SOURCE: HealthDay News, May 2016

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 Fatty Foods  Alert !

                                         Fatty Foods During Teen Years May Influence Later Breast Cancer Risk

Teens who eat high amounts of saturated fats or low amounts of healthier mono- and polyunsaturated fats tend to have denser breasts 15 years later, new research suggests. That's important because greater breast density is a risk factor for breast cancer, the study authors said. But the researchers noted they didn't find a large change in breast density volume based on dietary fat intake. "It was a modest difference in breast density," the study's senior author said. While this study can't prove cause-and-effect, the researchers speculated that different fats may play different roles in breast tissue formation and maintenance. Teen years are a critical time for breast development, the study authors noted. Study author and her team reviewed data from the Dietary Intervention Study in Children. This clinical trial started in 1988, enrolling more than 600 children between ages 8 and 10. More than 300 of the children were girls. On multiple occasions, the participants reported details of their diets. Later, in a follow-up of the same group, the researchers used MRI scans to measure breast density in 177 female participants when they were ages 25 to 29. The researchers found that higher intakes of unhealthy fats and lower intake of healthy fats during adolescence were associated with an increased risk of denser breasts. Experts and organizations such as the American Heart Association (AHA) recommend that a healthy diet should contain about 5 percent saturated fat. Women who ate the most saturated fat during adolescence got about 13 percent of total calories from saturated fat. These women had an average breast density of 21.5 percent, the study found. Women who ate the least saturated fat -- about 8 percent of total calories from fat -- had a breast density of 16.4 percent. A similar difference was found for those who ate the lowest levels of healthy fats during the teen years compared to those who ate the highest levels. Eating more healthy fats was linked with less breast density, the study said. Study author said, "This is an initial study; it would need to be confirmed before making any recommendation [about diet]." The study appears in the June issue of the journal Cancer Epidemiology, Biomarkers & Prevention.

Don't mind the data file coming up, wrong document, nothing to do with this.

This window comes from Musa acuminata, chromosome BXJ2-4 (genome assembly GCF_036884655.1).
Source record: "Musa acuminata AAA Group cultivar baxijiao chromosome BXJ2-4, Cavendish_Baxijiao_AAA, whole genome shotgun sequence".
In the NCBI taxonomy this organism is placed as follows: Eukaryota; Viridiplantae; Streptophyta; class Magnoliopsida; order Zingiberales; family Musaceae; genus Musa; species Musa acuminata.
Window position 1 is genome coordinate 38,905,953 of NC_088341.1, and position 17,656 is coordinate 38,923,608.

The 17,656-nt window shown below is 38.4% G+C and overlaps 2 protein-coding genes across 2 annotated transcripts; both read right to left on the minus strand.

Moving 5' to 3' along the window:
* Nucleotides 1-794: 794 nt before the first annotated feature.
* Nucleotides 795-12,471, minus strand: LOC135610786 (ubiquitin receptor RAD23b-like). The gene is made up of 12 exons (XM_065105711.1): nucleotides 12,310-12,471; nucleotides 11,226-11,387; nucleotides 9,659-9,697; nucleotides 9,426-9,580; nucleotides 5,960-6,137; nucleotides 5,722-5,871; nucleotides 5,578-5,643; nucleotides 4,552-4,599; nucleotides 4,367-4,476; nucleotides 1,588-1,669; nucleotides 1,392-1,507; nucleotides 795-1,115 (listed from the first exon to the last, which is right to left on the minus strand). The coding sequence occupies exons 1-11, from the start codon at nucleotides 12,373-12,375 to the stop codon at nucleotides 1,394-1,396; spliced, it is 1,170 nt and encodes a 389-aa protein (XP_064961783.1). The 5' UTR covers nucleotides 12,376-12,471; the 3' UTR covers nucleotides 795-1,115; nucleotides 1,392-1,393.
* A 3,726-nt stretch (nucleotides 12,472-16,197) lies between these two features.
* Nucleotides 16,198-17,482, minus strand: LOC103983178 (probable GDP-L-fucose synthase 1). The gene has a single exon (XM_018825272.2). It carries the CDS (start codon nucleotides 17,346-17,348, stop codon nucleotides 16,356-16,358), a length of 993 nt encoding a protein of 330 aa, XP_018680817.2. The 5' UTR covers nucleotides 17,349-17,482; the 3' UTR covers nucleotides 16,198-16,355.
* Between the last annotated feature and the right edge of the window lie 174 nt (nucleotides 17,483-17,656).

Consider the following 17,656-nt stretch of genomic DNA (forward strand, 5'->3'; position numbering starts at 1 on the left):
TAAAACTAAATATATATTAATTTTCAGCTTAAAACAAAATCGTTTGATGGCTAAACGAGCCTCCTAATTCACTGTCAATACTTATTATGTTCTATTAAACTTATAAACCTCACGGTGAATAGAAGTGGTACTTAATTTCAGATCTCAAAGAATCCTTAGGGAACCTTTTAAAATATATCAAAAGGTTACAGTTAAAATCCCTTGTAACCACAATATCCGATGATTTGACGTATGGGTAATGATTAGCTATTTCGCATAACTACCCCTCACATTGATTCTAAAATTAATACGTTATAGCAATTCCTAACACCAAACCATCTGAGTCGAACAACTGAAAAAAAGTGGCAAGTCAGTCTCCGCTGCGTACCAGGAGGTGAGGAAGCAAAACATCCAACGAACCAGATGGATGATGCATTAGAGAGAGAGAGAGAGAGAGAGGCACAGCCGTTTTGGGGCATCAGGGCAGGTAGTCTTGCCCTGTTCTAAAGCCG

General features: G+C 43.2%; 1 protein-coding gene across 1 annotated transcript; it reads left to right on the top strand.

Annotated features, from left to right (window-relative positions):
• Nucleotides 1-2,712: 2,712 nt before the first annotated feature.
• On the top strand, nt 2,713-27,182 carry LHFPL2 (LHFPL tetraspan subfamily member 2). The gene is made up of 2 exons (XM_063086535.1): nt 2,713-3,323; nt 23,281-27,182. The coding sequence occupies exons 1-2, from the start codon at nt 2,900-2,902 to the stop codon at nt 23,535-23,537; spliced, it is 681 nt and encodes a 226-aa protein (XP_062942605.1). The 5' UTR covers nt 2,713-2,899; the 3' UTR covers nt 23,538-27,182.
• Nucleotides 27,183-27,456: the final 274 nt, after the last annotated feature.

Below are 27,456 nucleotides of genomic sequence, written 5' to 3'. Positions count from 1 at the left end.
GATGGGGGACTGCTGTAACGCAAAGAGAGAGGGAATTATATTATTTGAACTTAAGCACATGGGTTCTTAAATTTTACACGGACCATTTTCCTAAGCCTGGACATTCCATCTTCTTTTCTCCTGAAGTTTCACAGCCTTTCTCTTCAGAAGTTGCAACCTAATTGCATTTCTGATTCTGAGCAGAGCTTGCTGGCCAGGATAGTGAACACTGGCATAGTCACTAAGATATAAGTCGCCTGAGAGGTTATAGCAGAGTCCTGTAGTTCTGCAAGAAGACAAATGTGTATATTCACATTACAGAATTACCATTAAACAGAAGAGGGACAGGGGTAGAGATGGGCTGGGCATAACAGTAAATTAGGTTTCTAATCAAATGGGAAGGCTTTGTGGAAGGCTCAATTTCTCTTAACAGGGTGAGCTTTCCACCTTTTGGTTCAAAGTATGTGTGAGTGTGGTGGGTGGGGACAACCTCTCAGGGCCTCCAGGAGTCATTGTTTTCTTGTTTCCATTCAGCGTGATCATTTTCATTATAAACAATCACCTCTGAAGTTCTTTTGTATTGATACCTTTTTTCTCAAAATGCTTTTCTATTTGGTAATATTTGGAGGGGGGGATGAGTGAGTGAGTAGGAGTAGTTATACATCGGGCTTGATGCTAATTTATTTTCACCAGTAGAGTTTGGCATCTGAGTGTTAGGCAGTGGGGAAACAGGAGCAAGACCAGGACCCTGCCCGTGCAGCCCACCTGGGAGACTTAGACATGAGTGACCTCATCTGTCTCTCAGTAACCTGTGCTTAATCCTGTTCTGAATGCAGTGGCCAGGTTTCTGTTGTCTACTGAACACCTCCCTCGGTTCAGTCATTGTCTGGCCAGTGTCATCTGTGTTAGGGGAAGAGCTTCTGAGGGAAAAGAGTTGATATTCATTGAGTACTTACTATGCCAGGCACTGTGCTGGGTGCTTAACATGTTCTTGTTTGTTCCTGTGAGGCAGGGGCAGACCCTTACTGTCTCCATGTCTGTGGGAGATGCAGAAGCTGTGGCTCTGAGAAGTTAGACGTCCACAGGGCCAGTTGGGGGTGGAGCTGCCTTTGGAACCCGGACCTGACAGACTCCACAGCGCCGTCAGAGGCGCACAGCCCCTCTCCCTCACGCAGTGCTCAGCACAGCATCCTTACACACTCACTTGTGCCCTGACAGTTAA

SOURCE: HealthDay News, May 2016

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 Weight & Ca-Colon !

                                                                A Little Excess Weight May Boost Colon Cancer Survival

In what may come as a bit of a surprise, a new study found that overweight colon cancer(Ca-colon) patients tended to have better survival than their normal-weight peers. "Overweight and obesity have been identified as risk factors for many health conditions, but for people with colorectal cancer, some extra weight may provide protection against mortality," study lead author said. Still, one health expert cautioned that the finding is no license for people to pile on excess pounds. In the study, research team examined the medical records of more than 3,400 people in California diagnosed with stages 1-3 colon cancer between 2006 and 2011. The researchers then compared each patient's risk of death at the time of diagnosis and then over the following 15 months. Patients who were either underweight or statistically obese at diagnosis were more likely to die than normal-weight patients, the study found. However, people who fell into the "overweight" -- but not obese -- category were 55 percent less likely to die from colon cancer and 48 percent less likely to die from any cause than normal-weight patients, the research team found. Prior research has shown that overweight and obese people are at higher risk for several types of cancers. However, they often have better cancer outcomes than normal-weight patients, something referred to as the "obesity paradox," the researchers noted. "Our study, which represents the largest cohort of colorectal cancer patients with the most comprehensive data regarding patient weight before, at time of, and following diagnosis, supports the notion of the 'obesity paradox,' " study author said. This is an observational study, however, so it cannot prove that weight helped cause (or shield against) death in these patients. The study was published May 19 in the journal JAMA Oncology.